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Online treatment

Five useful tips for online treatment in the GGZ from practice.


A necessary switch to online treatment can be quite a task. You may suddenly have to work from home and the boundaries between work and private life may be blurred. Perhaps the contact with the patient via the computer feels a little awkward and you lose the overview because of all the changes. We have spoken to various therapists about how they treat online. On this basis, we have compiled these effective tips for a solid basis for successful treatment via the internet.


1.     Start your working day in your office


Use the time you normally spend on the way to the office for a relaxed start to the day. Do you usually get up at 7am and leave for work at 8am? Then do the same if you work from home. Take your time not to be in a hurry and literally leave for work. Close the door of your house behind you and go for a walk. This way, you will arrive at your home office feeling refreshed and energised to start your working day.


Make sure you have a place in your home that you only use for working. If you can't create such a place, be creative and, for example, move your desk to another corner of the room and move it back when you have finished working. Another option is to put a painting or plant temporarily in another room, and put it back when your working day is done. That way, after working hours, the room will feel like home again.


2.     Break the ice


For new patients, use icebreakers. These are little games to break the ice. An online treatment can feel very uncomfortable for the patient, but also for you as a practitioner. With the help of icebreakers you can try to take away this tension. Because there is often an unexpectedly funny result linked to the icebreakers, they can give a feeling of solidarity.


You probably already use icebreakers in your regular treatments, but they are less suitable for online use. With a screen in which both you and the patient are in the picture, however, a world of new possibilities opens up. For instance, you can mimic each other's hand movements. Because you are next to each other in the picture, this gives an unexpected visual effect. You can also make up a sentence together with the patient by taking turns making up a word. This way you get used to each other's voices and you can test the sound quality. Finish with a virtual high five.


3.     Think in boxes


Make use of timeboxingThis is a technique whereby you divide your day into time slots. Plan in advance which activity you will carry out in which period. Determine in advance how much time you will spend on each activity and plan at least five minutes for yourself between each activity. For example, make up a series of stretches that you do once between each period. If you find it hard to drink enough water, don't put a jug of water on your desk, but plan different times during the day when you will go and get water from the tap. In this way you ensure that you do not sit at your desk all day.


Your planning may go beyond your working day. You can record different activities that you want to do in your spare time, but sometimes you can't find the motivation. If, for example, you want to go running after work three times a week, set it down so you can cross it off when you've done it. Be realistic and start with small goals. At the end of the week, it's a thrill to see that you've achieved all your exercise goals and it's a good time to raise the bar again.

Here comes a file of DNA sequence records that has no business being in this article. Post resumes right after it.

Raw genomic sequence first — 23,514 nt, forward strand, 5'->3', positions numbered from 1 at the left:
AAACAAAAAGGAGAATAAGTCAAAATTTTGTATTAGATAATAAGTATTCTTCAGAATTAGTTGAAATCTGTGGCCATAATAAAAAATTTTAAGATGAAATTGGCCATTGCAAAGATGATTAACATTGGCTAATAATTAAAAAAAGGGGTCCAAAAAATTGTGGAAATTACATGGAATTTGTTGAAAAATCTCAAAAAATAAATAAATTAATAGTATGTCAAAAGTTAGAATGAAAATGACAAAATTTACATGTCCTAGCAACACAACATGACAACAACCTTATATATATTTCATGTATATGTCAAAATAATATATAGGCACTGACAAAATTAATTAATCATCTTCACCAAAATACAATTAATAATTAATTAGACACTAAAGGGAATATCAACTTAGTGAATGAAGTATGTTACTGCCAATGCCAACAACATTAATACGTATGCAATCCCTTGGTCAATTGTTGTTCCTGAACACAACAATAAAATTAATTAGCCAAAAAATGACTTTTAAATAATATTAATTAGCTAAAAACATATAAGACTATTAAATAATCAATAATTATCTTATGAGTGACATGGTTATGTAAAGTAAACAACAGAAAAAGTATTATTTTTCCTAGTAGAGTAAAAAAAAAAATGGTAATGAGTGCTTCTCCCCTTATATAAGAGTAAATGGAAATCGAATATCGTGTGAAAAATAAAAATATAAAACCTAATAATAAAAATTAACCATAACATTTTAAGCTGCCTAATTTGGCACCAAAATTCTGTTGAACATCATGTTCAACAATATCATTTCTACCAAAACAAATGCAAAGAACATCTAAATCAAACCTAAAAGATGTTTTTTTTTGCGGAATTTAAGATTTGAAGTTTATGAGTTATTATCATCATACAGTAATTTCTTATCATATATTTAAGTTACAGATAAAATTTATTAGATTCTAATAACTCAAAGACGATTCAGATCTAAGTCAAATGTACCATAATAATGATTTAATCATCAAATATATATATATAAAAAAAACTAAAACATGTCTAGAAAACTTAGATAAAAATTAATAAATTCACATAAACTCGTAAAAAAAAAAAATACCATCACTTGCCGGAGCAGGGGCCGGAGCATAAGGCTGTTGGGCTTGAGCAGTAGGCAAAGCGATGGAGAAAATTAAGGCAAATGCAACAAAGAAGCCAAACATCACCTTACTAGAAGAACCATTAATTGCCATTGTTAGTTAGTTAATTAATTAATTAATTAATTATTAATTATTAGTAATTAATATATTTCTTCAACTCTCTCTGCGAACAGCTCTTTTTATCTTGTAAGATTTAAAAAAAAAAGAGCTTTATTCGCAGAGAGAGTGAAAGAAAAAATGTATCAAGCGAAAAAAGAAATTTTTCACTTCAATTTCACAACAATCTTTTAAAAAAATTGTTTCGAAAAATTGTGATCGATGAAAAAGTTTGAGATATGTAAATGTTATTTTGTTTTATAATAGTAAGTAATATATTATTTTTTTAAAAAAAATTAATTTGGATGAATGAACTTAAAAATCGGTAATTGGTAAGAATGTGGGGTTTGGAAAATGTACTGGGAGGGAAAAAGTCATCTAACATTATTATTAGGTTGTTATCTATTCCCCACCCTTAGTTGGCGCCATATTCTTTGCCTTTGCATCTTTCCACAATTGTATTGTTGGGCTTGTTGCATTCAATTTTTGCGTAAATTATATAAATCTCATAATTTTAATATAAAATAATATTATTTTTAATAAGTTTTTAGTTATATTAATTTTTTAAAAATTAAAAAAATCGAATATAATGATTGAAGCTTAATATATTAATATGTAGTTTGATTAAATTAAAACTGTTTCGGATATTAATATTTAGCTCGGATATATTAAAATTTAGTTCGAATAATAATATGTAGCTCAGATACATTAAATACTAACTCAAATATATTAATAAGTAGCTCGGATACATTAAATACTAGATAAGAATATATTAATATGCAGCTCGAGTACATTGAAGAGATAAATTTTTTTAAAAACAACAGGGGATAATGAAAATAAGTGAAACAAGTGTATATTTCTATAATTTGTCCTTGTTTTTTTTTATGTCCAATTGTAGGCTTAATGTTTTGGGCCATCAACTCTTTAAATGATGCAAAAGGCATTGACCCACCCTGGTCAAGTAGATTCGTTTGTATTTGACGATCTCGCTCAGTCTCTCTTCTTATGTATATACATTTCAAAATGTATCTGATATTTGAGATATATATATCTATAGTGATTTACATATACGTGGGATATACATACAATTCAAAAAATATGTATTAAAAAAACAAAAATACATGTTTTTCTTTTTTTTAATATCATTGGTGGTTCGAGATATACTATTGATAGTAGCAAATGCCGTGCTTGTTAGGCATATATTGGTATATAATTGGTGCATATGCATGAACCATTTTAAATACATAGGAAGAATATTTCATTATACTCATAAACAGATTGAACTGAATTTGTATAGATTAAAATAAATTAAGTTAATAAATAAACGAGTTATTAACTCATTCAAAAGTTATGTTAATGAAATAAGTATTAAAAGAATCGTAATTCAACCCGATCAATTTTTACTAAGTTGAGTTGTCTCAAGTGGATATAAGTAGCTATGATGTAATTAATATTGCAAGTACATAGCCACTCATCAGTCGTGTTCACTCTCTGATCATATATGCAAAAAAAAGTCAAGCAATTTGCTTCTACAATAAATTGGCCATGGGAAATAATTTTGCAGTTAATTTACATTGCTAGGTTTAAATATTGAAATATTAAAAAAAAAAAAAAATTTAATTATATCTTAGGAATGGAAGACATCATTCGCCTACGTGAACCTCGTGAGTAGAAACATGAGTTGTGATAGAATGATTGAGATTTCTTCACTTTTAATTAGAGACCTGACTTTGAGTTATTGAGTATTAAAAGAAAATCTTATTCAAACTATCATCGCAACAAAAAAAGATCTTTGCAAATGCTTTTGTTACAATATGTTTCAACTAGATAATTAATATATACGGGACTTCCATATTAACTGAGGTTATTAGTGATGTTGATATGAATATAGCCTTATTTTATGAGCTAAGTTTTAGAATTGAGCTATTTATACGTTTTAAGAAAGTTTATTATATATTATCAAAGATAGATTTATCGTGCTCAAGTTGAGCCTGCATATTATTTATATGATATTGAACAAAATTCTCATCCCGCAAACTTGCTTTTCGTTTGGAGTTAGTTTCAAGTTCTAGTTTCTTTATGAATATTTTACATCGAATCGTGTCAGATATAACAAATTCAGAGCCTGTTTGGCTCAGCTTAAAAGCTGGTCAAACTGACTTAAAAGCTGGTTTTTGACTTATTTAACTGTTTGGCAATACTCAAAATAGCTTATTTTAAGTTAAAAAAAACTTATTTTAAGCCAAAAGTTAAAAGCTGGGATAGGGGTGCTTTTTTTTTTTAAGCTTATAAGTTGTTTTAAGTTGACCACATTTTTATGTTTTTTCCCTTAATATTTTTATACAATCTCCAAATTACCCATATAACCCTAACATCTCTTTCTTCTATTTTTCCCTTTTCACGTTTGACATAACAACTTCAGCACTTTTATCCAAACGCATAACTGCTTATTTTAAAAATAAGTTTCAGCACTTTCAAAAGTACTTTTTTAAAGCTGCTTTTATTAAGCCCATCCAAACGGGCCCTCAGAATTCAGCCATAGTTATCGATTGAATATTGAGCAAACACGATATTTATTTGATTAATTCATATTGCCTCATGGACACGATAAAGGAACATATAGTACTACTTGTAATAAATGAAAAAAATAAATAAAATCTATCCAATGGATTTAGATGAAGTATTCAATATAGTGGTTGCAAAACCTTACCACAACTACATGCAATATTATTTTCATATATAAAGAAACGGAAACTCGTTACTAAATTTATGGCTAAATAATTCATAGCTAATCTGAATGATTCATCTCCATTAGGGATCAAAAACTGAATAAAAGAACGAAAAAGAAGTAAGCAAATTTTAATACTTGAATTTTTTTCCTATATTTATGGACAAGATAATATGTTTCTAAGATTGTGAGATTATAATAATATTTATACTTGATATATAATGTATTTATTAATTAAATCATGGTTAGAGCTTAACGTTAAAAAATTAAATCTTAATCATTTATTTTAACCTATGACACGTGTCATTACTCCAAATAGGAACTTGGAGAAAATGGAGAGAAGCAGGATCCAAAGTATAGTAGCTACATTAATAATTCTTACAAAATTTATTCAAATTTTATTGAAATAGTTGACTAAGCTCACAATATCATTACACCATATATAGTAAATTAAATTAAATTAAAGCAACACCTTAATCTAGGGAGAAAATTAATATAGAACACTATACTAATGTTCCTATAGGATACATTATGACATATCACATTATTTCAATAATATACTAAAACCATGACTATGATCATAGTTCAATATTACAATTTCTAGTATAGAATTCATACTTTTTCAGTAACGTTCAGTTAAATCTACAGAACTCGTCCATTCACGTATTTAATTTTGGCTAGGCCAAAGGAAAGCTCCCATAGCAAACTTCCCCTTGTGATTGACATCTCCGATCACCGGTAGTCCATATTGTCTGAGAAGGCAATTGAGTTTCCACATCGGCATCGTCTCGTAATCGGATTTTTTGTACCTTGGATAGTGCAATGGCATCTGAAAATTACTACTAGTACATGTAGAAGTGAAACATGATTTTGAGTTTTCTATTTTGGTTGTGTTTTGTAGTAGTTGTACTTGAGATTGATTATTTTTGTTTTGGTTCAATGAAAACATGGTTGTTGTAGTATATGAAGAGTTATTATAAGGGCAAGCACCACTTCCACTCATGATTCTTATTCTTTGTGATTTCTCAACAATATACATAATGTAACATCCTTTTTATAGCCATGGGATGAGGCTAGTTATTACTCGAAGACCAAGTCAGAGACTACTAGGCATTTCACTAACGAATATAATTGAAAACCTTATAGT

4.     Be a tech nerd


As a therapist, you may be better with people than with technology, but there is a world of possibilities at your feet if you immerse yourself in new technical gadgets from time to time. Invest in a good headset, for example. It will make your voice clearer and a well-sealed headset will also reduce ambient noise. Read blogs about technical news or start an app group with colleagues to keep each other informed of the best tools.

If technology really isn't your thing, then you can do a lot with clever tricks, such as turning off your microphone when the patient is speaking. The patient is then not distracted by your tapping on the keyboard, the slurping of your coffee or other unwanted background noise. Are you not used to this? Then practice with a colleague or family member to time the microphone on and off. Also be aware of the good qualities that you already possess as a therapist. You are probably very good at getting people to talk. And that already gives you an advantage over many people who now suddenly have to meet in conference calls.

5.     Cherish the peace


Your free time is especially important when the boundaries between work and private life are blurred. During your breaks and free time, make sure you give your eyes enough rest by not staring at a screen. For example, answer all your personal emails in the morning before work, and plan a time to respond to emails in the evening. That way, everyone will have an answer within a day and you won't be playing with your phone all day. Listen to a short podcast on your break or between treatments instead of scrolling through your social media timeline. Go outside and make sure you can see into the distance. Is it raining? Then simply stare out the window for a while.


Of course, the fact that you have to safeguard your free time does not mean that you have to remain calm and composed all the time. Just because you're at home, you can and may do something crazy. Do a dance with your children, laugh out loud at a silly film or sing along loudly to your favourite song on the radio. Not too loud of course, because your voice will be indispensable at your next session.

Would you like to talk further about online treatment or other possibilities within the GGZ?

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